The defense review, and argued strenuously by committee member and unabashed militarist Helmoed Heitman, proposes an increase in military spending that will ultimately reach 2.4% of GDP. Often touted by those who stand to gain financially by increased expenditure as an appropriate level approved by the World Bank and IMF, the 2% benchmark has never been advocated by these institutions. It is rather seen as a warning that the economic wheels are likely to fall off if a country exceeds 2% of GDP over an extended period.  We fear the Defense Review 2012 pushes the increase to double the opportunities to fleece the taxpayers and for corruption.  Apartheid South Africa bankrupted itself because of excessive military spending, hence the debt standstill in 1985. Post-apartheid South Africa continues to be overly committed to military spending in contradiction to the clear commitment to human security contained in section 198 (1) of the Constitution regarding the principles guiding national security.

As we know, the warplanes are in storage because SA hasn’t the pilots to fly them, the mechanics to maintain them and even the money to fuel them.  Pilots have abandoned the SAAF for higher pay with commercial airlines, plus they do not get enough flying time to maintain their proficiencies.  The frigates and submarines rarely leave Simonstown, and one of the subs has been on the hard since 2007 for “routine maintenance” since the wrong power supply was connected to the batteries and blew the entire electrical system.   Despite that reality, the defense review advocates buying more frigates.

Hopefully the public will become more aware of the downside of the recommendations of the latest defense review when it reaches Parliament and insist that further outlay on the military and arms will not be in their name.

‘Involve civil society in military budget’

Governments must give priority to strengthening national and international security through the promotion of human rights

On the occasion of the Global Day of Action on Military Spending, the United Nations Independent Expert on the promotion of a democratic and equitable international order, Alfred de Zayas, calls upon all governments to proactively inform the public about military expenditures and to justify them:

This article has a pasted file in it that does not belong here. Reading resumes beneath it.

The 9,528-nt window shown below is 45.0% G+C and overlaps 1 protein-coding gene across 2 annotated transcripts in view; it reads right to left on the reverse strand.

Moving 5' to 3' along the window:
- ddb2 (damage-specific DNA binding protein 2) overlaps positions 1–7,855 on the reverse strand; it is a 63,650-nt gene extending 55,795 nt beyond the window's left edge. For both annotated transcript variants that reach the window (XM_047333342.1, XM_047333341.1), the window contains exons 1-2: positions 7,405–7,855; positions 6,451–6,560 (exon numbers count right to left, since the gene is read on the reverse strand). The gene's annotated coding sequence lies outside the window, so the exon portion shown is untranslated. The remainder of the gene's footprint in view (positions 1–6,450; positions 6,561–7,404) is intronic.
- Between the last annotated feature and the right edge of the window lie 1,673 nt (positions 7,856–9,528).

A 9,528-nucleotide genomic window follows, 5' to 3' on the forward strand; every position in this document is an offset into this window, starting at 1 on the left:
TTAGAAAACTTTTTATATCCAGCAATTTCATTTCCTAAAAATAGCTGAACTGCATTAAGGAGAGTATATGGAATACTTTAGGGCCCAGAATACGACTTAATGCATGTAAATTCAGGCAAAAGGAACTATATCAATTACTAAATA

“Every democracy must involve civil society in the process of establishing budgets, and all sectors of society must be consulted to determine what the real priorities of the population are.

“Lobbies, including military contractors and other representatives of the military-industrial complex, must not be allowed to hijack these priorities to the detriment of the population’s real needs.”

The UN has also called on parliaments to implement the will of the people and significantly reduce military expenditures, whether in the field of arms production, military research, military bases abroad, surveillance of private citizens, ‘intelligence’-gathering, or overt and covert military operations.

Click here to read the complete article by Kua Kia Soong, Suaram advisor.

GDAMS: In Italy, the Global Day of Action will take place on 25 April at the Arena for Peace and Disarmament

Giornata globale di azione contro le spese militari: in Italia sarà celebrata il 25 aprile all’Arena di Pace e Disarmo di Verona

Praticamente immutate nel 2013 le spese militari mondiali: circa 1750 miliardi di dollari investiti in eserciti ed armamenti. Anche l’esperto delle Nazioni Unite Alfred De Zayas sottolinea come sia urgente che gli Stati invertano le loro priorità di spesa, privilegiando l’investimento sullo sviluppo umano e non sugli armamenti.

clicca qui per leggere il comunicato stampa completo.

One hundred billion dollars for nuclear weapons; one billion people in extreme poverty

GENEVA– Nine states spend over US$100 billion per year on their nuclear weapons, while projections indicate that by 2015 about one billion people will be living on an income of less than US$1.25 per day, the World Bank’s measure of extreme poverty. The use of those weapons would wreak havoc to the global economy, undermine sustainable development, and increase existing inequalities. Click to continue reading the  media release of the International Campaign to Abolish Nuclear Weapons (ICAN).